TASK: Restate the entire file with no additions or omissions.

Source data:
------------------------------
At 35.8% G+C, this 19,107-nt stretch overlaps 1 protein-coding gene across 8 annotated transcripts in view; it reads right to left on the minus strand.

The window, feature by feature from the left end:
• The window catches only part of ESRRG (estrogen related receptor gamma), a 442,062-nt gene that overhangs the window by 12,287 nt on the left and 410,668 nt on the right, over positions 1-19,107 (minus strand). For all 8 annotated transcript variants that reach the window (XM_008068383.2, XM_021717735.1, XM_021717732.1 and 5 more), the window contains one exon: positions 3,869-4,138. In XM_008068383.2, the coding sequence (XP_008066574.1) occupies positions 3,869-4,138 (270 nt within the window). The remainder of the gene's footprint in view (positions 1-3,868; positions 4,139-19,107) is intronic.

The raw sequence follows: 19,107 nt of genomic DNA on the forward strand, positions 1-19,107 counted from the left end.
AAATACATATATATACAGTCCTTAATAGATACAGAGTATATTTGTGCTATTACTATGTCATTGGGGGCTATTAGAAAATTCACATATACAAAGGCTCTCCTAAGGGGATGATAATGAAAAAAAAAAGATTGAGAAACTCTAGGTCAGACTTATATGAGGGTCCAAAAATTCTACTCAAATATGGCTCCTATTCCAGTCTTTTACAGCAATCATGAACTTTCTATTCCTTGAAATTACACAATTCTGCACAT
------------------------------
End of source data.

At 35.8% G+C, this 19,107-nt stretch overlaps 1 protein-coding gene across 8 annotated transcripts in view; it reads right to left on the minus strand.

The window, feature by feature from the left end:
• The window catches only part of ESRRG (estrogen related receptor gamma), a 442,062-nt gene that overhangs the window by 12,287 nt on the left and 410,668 nt on the right, over positions 1-19,107 (minus strand). For all 8 annotated transcript variants that reach the window (XM_008068383.2, XM_021717735.1, XM_021717732.1 and 5 more), the window contains one exon: positions 3,869-4,138. In XM_008068383.2, the coding sequence (XP_008066574.1) occupies positions 3,869-4,138 (270 nt within the window). The remainder of the gene's footprint in view (positions 1-3,868; positions 4,139-19,107) is intronic.

The raw sequence follows: 19,107 nt of genomic DNA on the forward strand, positions 1-19,107 counted from the left end.
AAATACATATATATACAGTCCTTAATAGATACAGAGTATATTTGTGCTATTACTATGTCATTGGGGGCTATTAGAAAATTCACATATACAAAGGCTCTCCTAAGGGGATGATAATGAAAAAAAAAAGATTGAGAAACTCTAGGTCAGACTTATATGAGGGTCCAAAAATTCTACTCAAATATGGCTCCTATTCCAGTCTTTTACAGCAATCATGAACTTTCTATTCCTTGAAATTACACAATTCTGCACAT